SUMMARY: Ento is introducing insects to the Western diet. As agricultural productivity cannot keep up with global food demands, edible insects potentially have positive environmental benefits globally as well as on human health.
PROBLEM SPACE: Global food demand is accelerating and agricultural productivity cannot keep up. By 2050 food demand is set to double. Much of this increase in demand will be for meat, which has a huge environmental impact. The livestock industry accounts for 70% of agricultural land use, and 20% of all greenhouse gas emissions. If we are to achieve global food security, it is critical that we diversify our food systems with more ecologically responsible options.
Edible insects offer this alternative. They are much more space and energy efficient than traditional livestock, and produce far less greenhouse gas. They are also highly efficient at turning feed into protein. Compared to beef, grasshoppers create 9 times more meat for the same amount of food.
In the West, the ‘meat-sweet’ diet, has also created an obesity epidemic. A 200gram serving of minced beef is 50% fat by weight. Insects in contrast are an excellent, low-fat source of protein, and are rich in vitamins and minerals.
However, although insects are enjoyed by billions of people around the world, they are taboo in the Western diet. This is the challenge that Ento aims to tackle, by introducing delicious foods, great products, and exciting eating experiences.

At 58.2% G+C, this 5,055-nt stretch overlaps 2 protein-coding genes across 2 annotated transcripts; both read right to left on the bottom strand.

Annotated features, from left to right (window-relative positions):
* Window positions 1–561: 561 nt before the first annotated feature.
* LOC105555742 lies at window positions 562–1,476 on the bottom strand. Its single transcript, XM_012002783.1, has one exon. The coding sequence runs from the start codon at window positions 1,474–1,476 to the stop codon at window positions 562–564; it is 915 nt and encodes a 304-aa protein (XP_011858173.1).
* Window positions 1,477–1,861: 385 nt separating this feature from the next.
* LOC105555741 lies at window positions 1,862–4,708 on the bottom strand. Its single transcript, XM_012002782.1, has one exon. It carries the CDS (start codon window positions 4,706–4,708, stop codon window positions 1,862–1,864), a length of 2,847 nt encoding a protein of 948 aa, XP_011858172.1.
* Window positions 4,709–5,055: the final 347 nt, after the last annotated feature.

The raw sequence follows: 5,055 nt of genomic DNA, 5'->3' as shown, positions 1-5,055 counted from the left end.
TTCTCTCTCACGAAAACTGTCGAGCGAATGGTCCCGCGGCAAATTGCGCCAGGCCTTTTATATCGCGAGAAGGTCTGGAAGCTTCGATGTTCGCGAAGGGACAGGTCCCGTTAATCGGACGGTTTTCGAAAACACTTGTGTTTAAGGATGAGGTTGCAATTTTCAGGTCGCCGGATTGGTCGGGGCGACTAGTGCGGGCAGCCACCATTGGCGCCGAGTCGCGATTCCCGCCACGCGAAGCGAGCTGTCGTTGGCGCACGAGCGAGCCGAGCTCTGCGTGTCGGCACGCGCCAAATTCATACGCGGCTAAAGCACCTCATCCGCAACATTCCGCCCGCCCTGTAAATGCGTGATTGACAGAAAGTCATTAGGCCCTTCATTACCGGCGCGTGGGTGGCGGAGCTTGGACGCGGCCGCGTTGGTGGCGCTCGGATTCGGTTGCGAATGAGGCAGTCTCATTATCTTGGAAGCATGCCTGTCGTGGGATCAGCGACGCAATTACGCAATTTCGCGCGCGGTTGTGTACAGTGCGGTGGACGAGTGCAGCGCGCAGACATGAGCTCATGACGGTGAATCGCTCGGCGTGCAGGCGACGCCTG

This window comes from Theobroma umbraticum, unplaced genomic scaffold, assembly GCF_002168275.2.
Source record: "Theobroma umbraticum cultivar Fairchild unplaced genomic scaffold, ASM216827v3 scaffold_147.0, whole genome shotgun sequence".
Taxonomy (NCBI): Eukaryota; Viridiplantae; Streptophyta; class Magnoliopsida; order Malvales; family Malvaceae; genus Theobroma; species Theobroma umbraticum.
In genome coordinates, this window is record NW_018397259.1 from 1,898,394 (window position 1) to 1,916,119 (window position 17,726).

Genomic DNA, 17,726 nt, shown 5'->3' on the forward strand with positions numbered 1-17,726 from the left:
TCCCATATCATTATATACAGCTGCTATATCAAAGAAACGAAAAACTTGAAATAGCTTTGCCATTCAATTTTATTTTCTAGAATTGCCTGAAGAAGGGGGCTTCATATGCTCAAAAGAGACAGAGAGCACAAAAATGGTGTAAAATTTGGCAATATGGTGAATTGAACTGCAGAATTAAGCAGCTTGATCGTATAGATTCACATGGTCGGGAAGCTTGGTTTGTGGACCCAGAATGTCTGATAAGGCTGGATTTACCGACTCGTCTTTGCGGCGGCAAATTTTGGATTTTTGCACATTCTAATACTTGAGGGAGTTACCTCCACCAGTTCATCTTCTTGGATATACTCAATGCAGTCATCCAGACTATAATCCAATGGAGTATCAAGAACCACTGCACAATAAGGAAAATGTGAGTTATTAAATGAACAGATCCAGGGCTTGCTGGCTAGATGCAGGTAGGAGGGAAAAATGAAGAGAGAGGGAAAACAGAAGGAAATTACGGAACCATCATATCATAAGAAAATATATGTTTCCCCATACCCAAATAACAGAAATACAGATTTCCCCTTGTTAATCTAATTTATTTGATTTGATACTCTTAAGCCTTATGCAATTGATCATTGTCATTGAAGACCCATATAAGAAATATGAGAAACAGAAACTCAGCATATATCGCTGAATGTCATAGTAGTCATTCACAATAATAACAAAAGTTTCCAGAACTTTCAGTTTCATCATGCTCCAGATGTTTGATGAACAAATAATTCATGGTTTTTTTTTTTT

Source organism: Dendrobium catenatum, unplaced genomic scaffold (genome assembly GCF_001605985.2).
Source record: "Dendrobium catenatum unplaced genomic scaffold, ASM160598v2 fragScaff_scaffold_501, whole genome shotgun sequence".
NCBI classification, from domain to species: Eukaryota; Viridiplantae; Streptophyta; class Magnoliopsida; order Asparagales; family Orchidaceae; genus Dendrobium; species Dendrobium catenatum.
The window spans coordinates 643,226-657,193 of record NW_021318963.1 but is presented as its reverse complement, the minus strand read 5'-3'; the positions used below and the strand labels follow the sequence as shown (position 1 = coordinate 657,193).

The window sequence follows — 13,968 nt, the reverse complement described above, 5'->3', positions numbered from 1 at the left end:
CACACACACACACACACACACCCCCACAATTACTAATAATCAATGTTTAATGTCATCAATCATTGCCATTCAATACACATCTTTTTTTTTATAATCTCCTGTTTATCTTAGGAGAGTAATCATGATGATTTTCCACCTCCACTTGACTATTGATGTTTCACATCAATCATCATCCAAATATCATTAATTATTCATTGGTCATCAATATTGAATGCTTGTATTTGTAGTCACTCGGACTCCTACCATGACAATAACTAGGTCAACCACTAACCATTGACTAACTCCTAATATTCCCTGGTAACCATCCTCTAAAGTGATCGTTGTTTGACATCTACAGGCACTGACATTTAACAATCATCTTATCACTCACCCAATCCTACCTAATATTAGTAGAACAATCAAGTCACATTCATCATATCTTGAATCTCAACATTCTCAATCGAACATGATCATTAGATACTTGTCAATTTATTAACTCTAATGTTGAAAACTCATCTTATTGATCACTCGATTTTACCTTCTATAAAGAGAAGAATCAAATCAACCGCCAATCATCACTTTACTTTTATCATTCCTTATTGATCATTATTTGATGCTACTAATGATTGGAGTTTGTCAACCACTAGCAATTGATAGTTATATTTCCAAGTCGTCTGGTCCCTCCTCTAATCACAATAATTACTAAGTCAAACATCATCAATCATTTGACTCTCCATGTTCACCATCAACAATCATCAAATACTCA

SOLUTION: Ento is a food brand based in London. Our vision is for edible insect foods to become an enjoyable everyday reality in the West. We intend to achieve this through a series of delicious products and eating experiences that will gently challenge the social taboo.
The founding team was inspired by research from Wageningen University which showed the amazing potential of insects as a new source of food. However, our team noticed that no one had yet tackled the challenge of how insects might become accepted. As Design Masters Students at the Royal College of Art, we decided to use design thinking and user research to develop a system for introducing edible insects.
Our team studied other food introductions (like Sushi), researched food cultures, and performed food experiments with users. We used our findings to develop our brand ‘Ento’. Ento challenges people’s negative preconceptions of eating insects and repositions them as a fun, modern, and healthy food source. We also created a range of delicious insect dishes and developed a strategic roadmap for their introduction.
Since graduating our team has been working to make Ento a reality, by turning our strategic roadmap into an actionable business plan. Our plan for Ento as a company is to focus on the consumer acceptance challenge through food service and food products. We also intend to work closely with farms to grow the supply of responsibly grown edible insects in the UK.
We are working with chefs and food designers to refine our recipes, and have begun catering small events to test our products. We believe the next 3 years are critical for our brand and the introduction of insects as a new food. We want Ento to challenge the social taboo and to get people thinking differently about insects as a new ingredient. And although insects in the supermarket might seem like a far off possibility, we believe it may be closer than you think.
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